What do you think? Would reading the Bible this way change how you understand what’s happening in the New Testament? And, is this approach dangerous in any way?
Every week here at Pursuing Glory I try to bring together the best posts I’ve found that will equip the end-times church to operate in her God-ordained destiny. These are the best blogs, articles, books and other resources related to our purpose here at this site. Feel free to visit, comment, and make use of the resources found at each site.
I just finished my first week of my Thirty Days To Greater Fruitfulness challenge. I’m really excited about the results so far, but blogging every day has definitely taken a lot out of me, especially when I was already in the middle of other series. I’m also going to include a link at the bottom of every “Food For Thought” throughout this month that will direct you to a post that contains the Thirty Day Fruitfulness posts from the previous week.
An Analysis of Jim Belcher’s “Deep Church” This is a guest post by John Zens on Frank Viola’s blog Reimagining Church. John looks at the issues found in the book Deep Church that I hear repeated throughout the body of Christ but seem to be missing the point. John argues that we need to stay true to our biblical foundations in search of a “deep church.”
Discipleship within simple/organic/house churches Felicity at Simply Church blogs about a common spiritual discipline that allows mutliplying house churches to disciple new converts quickly and effectively. We’ve been using this process for a year now with some significant fruit.
Organic Discipleship @ The Jesus Virus Ross Rhodes has written a phenomenal guide to discipleship within organic communities that contains too many posts to list here individually. If you’re part of an organic church, check out “What Is Organic Discipleship,” “Organic Discipleship #1 The Place of the Bible,” “Organic Discipleship #2 The Place of Prayer,” “Organic Discipleship #3 The Bible In Community,” “Organic Discipleship #4 Prayer in Community,” and “Organic Discipleship #5 Pray for the Lost.”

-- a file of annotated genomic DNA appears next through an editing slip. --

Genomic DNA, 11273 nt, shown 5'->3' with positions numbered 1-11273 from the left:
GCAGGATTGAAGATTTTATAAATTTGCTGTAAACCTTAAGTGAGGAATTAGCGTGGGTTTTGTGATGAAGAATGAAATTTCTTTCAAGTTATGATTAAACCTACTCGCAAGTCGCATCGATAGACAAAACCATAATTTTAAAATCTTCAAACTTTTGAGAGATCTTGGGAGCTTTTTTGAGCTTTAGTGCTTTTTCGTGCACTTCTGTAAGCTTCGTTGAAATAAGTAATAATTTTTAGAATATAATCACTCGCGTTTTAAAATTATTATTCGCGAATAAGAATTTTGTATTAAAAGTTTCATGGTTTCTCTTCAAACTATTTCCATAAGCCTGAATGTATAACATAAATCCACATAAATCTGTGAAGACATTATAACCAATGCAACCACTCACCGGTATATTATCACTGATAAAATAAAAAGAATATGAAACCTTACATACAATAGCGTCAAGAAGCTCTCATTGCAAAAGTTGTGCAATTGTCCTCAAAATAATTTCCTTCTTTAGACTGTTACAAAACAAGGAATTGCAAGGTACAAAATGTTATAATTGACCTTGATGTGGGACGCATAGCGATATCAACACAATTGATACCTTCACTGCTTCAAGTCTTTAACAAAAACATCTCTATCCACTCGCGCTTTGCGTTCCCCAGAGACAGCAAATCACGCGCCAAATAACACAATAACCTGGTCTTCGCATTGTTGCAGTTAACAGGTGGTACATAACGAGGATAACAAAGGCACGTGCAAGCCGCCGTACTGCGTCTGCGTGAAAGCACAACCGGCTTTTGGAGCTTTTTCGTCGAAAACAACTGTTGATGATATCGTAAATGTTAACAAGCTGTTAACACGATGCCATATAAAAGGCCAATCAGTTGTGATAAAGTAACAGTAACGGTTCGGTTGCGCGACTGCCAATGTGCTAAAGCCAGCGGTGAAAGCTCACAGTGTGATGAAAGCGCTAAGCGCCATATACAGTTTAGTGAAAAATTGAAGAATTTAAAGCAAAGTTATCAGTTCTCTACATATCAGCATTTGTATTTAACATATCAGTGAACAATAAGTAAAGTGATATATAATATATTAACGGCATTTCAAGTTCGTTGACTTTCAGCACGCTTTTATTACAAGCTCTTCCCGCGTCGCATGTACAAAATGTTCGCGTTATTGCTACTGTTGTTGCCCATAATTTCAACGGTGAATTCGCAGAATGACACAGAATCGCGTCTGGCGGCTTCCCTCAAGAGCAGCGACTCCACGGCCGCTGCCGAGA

Lessons Eusebius Taught Me Maurice Smith at Parousia Network Cyber Cafe reflects on his journey through Ecclesiastical History by Eusebius, the 3rd Century Christian historian. He shares eight lessons that the house church movement and the larger body of Christ can definitely benefit from.
Thirty Days To Greater Fruitfulness: Week One Check out what we’ve been doing here at this blog through out the Thirty Days To Greater Fruitfulness Challenge.
“Honor widows who are truly widows. But if a widow has children or grandchildren, let them first learn to show godliness to their own household and to make some return to their parents, for this is pleasing in the sight of God. She who is truly a widow, left all alone, has set her hope on God and continues in supplications and prayers night and day, but she who is self-indulgent is dead even while she lives. Command these things as well, so that they may be without reproach. But if anyone does not provide for his relatives, and especially for members of his household, he has denied the faith and is worse than an unbeliever.
Let a widow be enrolled if she is not less than sixty years of age, having been the wife of one husband,and having a reputation for good works: if she has brought up children, has shown hospitality, has washed the feet of the saints, has cared for the afflicted, and has devoted herself to every good work. But refuse to enroll younger widows, for when their passions draw them away from Christ, they desire to marry and so incur condemnation for having abandoned their former faith. Besides that, they learn to be idlers, going about from house to house, and not only idlers, but also gossips and busybodies, saying what they should not. So I would have younger widows marry, bear children, manage their households, and give the adversary no occasion for slander. For some have already strayed after Satan. If any believing woman has relatives who are widows, let her care for them. Let the church not be burdened, so that it may care for those who are truly widows,” (1 Timothy 5:3-15).